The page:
How Should They Affect Your Fishing?

By Buck Davidson

Since ancient times, man has gazed skyward in wonderment - transfixed by the two celestial bodies most Moonapparent from the earth's surface: the sun and the moon. Small wonder that many gods worshipped by ancient man were based on these strange moving balls of light. As time passed, the most inquisitive and learned minds of the day began to realize a correlation between various natural events and the position of the sun and moon. Many early solar calendars were astonishingly accurate, and to this day a sundial will tell you the time of day. Man today knows a great deal more about lunar and solar events and their effect on nature - but the timeless fascination remains. We as sportsmen can use some basic knowledge about moon cycles and phases to better our chances for fishing success - or to plan the perfect angling vacation.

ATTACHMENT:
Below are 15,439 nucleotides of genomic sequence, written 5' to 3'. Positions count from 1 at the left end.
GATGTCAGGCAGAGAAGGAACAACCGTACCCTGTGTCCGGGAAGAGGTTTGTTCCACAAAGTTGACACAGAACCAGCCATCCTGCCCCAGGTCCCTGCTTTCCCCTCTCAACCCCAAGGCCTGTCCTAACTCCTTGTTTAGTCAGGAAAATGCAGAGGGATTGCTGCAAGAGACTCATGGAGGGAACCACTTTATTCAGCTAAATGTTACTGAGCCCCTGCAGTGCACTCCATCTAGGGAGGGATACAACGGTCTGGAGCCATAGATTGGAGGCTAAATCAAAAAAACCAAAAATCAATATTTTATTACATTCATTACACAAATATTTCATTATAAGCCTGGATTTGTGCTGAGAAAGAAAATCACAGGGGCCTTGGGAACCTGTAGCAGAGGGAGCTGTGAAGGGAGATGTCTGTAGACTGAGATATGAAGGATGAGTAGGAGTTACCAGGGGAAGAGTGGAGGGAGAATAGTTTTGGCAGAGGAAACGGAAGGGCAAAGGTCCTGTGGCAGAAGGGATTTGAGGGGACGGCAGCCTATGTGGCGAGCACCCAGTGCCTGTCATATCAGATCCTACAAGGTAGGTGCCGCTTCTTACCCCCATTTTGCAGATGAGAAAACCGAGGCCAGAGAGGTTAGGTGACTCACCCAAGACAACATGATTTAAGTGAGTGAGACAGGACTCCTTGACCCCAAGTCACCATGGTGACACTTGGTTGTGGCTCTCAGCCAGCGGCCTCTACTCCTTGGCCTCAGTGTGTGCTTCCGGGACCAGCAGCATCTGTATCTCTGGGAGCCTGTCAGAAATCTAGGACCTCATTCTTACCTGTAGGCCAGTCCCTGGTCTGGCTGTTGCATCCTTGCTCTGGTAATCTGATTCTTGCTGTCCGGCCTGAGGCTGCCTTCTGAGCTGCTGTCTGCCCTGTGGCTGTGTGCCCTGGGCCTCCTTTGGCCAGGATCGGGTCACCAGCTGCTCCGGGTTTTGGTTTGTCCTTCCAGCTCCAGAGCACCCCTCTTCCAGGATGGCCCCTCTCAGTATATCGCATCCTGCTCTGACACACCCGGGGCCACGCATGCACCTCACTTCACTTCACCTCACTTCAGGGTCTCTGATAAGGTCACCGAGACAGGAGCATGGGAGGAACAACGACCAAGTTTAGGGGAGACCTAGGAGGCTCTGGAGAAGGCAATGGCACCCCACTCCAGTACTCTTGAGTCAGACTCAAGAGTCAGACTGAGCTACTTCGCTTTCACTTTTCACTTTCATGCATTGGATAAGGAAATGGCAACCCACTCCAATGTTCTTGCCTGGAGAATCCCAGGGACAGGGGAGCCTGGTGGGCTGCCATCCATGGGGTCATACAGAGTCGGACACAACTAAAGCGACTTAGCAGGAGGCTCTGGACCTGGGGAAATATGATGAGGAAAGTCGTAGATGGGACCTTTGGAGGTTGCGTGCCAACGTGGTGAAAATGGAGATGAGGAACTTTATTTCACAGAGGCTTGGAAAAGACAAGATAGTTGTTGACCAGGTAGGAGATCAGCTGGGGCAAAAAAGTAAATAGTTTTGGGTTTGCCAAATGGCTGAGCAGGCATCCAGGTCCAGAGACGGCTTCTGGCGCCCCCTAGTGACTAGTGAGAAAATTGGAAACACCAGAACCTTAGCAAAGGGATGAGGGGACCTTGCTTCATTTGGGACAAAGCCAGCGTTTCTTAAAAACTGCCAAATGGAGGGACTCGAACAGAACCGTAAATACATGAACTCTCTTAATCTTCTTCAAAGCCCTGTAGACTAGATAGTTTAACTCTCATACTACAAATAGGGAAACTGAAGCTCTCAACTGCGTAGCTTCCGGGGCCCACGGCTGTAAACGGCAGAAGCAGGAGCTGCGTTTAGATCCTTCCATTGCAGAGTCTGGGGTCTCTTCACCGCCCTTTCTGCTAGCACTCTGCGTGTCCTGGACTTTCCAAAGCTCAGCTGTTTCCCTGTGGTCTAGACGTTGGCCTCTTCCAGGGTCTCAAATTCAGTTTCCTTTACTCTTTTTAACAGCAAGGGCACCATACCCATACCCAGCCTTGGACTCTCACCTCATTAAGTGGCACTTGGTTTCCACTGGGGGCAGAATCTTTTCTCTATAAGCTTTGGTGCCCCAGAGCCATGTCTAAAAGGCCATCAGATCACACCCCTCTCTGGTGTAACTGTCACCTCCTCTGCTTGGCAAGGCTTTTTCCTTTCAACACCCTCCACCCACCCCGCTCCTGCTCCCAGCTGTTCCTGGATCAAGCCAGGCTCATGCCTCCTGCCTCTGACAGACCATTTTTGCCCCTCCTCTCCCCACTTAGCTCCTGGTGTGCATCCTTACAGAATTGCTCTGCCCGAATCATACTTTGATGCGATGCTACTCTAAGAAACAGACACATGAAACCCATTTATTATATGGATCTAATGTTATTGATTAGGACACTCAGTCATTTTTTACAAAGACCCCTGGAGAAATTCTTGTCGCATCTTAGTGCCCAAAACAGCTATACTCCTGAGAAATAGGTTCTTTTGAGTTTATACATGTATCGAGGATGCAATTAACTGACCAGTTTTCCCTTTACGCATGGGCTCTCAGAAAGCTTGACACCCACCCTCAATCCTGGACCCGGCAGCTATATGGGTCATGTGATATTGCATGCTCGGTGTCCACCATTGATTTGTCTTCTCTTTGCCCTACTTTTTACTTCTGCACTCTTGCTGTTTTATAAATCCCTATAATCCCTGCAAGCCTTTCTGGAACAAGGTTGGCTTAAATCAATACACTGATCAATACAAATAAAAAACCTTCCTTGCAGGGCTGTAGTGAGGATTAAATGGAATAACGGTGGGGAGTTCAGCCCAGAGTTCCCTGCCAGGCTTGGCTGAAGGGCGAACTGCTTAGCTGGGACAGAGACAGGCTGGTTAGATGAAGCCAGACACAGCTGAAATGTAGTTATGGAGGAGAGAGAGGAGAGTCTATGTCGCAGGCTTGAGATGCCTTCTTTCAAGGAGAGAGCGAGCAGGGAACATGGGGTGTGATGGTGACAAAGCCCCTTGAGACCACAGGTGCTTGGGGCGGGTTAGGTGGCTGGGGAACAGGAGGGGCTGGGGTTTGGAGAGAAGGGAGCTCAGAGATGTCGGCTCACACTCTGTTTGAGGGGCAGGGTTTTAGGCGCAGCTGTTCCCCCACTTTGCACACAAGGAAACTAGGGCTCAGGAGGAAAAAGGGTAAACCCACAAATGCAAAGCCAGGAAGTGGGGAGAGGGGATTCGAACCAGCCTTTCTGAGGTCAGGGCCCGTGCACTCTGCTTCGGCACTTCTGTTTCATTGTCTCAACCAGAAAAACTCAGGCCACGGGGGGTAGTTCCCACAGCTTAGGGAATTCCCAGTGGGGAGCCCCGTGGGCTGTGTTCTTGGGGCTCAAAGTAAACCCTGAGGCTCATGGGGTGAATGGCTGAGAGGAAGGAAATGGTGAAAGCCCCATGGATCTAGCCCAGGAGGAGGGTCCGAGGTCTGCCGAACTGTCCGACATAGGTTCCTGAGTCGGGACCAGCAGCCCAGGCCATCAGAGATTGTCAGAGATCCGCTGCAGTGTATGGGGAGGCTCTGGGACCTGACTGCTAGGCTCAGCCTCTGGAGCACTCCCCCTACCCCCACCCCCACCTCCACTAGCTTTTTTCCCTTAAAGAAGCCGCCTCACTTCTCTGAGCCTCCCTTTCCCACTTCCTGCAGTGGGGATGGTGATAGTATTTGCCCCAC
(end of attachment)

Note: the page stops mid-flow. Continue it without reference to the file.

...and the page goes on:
This article, and the companion story Solunar Periods: How Should They Affect Your Fishing? are intended to give you a general overview at two events that have been occurring on Earth since day 1: Changes in moon phases and major/minor solunar periods. We'll try to present the information as it relates to what we love to do: fish. Much of what we present here is based on the firsthand observations of a lifelong outdoorsman who firmly believes in using solunar data to help his clients catch more and bigger fish: Capt. Robert McCue of New Port Richey, Florida. Capt. McCue is a student of natural events and how they influence fish behavior - not only feeding patterns but fish movements and spawning cycles as well. He believes that understanding how a fish adapts to changes in its environment allows an angler to better predict where his quarry is likely to be and when it will be eating. If you're only able to get out on the water once or twice a month, mark well what McCue has to tell us - you'll know how to pick and choose your days wisely or know what time is likely to be most productive on any given day. Bottom line is: this is time-tested advice from a fella whose living depends upon his ability to find and catch fish. It's also advice from a professional at the top of his field. 'Nuf said? Sharpen those pencils and let's get started with a little Earth Physics 101, shall we?